Study: Meridia May Help Obese Teens
Weight-Loss Drug Effective in 6-Month Teen Study
June 17, 2004 -- The weight-loss drug Meridia may help teens, a study sponsored by the drug's manufacturer shows.
Meridia is now prescribed only for adults. The drug, which increases the action of several chemical messengers in the brain, makes people feel they've had enough to eat, but does not reduce appetite.
The new six-month study looked at 60 obese Brazilian teens aged 14 to 17. All were put on a diet and exercise program. Half received once-daily Meridia, and half received a placebo.
Amelio F. de Godoy Matos, MD, of Catholic University in Rio de Janeiro, Brazil, reported the findings at this week's 64th annual meeting of the Endocrine Society in New Orleans.
After six months of treatment, two out of three teens taking Meridia -- but only one in 10 teens on placebo -- lost at least 10% of their body weight. Half the Meridia-treated teens, but none of those getting placebo, lost at least 15% of their body weight.
Average weight loss was 28.4 pounds in the Meridia group and 10.6 pounds in the placebo group.
"[Meridia] plus diet and moderate exercise induced significantly more weight loss in adolescents [than placebo]," Matos and colleagues note in their presentation abstract. "[Meridia was] demonstrated to be safe in the treatment of obese adolescents."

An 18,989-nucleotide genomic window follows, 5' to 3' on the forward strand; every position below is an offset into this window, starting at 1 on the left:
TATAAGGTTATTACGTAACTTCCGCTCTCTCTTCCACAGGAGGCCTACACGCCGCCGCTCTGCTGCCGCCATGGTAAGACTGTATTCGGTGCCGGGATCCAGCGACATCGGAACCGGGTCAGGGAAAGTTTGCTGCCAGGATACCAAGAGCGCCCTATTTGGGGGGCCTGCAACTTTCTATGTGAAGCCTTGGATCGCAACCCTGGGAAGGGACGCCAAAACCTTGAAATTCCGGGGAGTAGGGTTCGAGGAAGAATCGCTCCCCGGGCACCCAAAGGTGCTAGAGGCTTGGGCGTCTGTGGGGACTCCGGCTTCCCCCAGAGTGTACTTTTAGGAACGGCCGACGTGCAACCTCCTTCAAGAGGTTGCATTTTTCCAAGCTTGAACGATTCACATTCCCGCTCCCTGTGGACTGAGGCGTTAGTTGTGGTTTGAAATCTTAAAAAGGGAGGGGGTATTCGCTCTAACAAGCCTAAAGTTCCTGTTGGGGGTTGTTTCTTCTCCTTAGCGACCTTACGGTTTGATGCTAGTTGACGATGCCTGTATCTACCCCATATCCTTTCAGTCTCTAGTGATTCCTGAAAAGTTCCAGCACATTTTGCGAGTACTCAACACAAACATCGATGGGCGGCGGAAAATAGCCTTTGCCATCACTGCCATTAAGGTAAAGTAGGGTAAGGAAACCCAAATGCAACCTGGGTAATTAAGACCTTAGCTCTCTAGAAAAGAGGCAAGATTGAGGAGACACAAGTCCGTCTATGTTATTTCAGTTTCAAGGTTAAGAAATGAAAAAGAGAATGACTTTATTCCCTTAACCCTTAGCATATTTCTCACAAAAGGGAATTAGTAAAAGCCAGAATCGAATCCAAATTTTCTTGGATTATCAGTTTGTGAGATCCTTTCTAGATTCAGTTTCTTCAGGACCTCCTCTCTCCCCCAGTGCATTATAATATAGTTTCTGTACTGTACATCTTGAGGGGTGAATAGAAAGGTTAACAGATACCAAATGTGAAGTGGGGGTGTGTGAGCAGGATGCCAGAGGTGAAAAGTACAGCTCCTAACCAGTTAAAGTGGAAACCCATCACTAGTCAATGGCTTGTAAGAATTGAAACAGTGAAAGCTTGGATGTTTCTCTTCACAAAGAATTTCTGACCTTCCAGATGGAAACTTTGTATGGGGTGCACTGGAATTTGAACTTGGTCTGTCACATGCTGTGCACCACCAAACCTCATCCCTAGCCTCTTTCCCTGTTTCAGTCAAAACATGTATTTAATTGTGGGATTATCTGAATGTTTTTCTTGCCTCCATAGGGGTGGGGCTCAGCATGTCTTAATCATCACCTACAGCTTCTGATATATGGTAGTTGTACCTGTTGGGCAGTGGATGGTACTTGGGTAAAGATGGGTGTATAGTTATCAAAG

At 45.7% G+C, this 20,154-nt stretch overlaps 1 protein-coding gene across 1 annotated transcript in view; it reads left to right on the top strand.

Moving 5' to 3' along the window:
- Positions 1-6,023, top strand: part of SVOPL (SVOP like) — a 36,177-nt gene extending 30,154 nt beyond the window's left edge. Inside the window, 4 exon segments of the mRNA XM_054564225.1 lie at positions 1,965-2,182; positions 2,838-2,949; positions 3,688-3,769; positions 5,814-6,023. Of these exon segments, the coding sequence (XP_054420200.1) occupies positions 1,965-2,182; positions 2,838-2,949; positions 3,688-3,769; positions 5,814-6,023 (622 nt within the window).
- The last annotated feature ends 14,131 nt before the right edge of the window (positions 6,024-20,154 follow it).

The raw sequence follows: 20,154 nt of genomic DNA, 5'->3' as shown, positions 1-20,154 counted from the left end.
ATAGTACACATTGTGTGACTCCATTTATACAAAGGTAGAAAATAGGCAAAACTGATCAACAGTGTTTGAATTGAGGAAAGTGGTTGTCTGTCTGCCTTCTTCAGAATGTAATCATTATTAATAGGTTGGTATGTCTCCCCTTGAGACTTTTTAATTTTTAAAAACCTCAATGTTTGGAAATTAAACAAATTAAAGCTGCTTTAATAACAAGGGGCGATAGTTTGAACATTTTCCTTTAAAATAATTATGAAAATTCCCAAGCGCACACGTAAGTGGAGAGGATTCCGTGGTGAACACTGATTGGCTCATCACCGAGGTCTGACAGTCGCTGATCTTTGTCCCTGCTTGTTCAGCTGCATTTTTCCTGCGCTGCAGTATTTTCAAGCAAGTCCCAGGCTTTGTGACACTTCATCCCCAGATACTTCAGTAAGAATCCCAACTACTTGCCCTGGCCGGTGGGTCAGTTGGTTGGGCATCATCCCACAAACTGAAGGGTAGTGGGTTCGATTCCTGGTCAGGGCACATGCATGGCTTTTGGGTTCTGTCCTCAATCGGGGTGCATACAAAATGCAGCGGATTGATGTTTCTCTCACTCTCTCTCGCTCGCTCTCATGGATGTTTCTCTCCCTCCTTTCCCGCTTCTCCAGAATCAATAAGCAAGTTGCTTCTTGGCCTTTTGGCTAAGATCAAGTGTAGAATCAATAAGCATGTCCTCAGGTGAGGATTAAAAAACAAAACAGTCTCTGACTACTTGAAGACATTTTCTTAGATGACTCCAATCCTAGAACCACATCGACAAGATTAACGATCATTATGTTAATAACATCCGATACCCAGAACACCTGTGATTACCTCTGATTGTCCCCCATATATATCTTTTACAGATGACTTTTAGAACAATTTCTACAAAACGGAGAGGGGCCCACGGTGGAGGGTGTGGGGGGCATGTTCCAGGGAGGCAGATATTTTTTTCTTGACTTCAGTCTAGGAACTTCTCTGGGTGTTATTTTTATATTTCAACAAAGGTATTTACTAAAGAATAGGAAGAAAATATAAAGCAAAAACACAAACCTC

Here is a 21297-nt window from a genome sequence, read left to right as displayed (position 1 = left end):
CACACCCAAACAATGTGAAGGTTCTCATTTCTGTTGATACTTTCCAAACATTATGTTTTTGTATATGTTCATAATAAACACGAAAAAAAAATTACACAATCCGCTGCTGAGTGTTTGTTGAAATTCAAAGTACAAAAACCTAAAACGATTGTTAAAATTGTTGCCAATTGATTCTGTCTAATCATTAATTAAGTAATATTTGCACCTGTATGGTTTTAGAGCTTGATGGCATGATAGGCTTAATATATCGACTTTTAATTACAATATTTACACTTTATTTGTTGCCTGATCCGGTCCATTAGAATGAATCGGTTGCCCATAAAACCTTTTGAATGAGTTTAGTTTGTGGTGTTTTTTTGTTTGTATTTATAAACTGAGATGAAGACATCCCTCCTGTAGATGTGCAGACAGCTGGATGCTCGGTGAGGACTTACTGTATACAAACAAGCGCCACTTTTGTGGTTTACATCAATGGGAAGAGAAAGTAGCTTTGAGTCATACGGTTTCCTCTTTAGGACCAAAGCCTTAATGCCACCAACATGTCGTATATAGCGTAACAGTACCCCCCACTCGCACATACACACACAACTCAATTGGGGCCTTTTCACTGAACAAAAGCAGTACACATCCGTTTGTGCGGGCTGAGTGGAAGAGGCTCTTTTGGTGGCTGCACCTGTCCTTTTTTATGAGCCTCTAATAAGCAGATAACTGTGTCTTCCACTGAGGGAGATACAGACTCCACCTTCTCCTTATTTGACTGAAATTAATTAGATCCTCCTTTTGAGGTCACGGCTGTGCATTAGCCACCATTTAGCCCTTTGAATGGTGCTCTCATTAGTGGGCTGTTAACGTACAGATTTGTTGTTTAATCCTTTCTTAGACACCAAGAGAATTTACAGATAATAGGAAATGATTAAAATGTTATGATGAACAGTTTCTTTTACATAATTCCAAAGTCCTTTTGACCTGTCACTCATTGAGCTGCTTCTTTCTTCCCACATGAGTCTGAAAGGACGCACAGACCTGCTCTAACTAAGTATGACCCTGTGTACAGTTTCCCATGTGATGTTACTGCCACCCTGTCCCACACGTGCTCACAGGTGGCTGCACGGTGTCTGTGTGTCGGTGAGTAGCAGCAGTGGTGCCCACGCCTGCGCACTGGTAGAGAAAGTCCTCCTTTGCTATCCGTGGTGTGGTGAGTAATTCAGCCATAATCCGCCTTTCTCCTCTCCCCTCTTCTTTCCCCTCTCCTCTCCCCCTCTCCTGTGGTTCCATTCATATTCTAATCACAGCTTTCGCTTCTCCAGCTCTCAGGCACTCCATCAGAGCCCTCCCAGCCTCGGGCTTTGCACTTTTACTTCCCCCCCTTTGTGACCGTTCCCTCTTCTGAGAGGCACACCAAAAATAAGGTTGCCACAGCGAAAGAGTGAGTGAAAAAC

Although Meridia is suspected of increasing blood pressure and heart rate in some patients, these side effects weren't seen in this study. Teens taking Meridia suffered significantly more constipation than those taking placebo. Nevertheless, none of the participants dropped out of the study because of side effects.
Controversy Over Meridia Risks
The consumer group Public Citizen has twice petitioned the FDA to remove the drug from market, claiming that its risks far outweigh its benefits.
Public Citizen's September 2003 petition to the FDA cited 49 deaths from heart disease in Meridia users. Most of these deaths were in people under the age of 50. The petition also suggested that the drug might be linked to fetal defects in four babies born to women taking the drug.
But the American Obesity Association indicated that current statistical evidence shows that death rates linked to Meridia's are lower than the rate for persons with obesity overall. A number of experts reviewed the data referred to by Public Citizen and found no association between the drug and deaths.
Abbott Laboratories, which manufactures Meridia, points out heart deaths are not uncommon in obese patients. Indeed, clinical trials in more than 12,000 patients showed no sign that Meridia increased the risk of heart problems. The company maintains that, based on clinical trials and post-marketing data, the drug's proven benefits far outweigh any risks.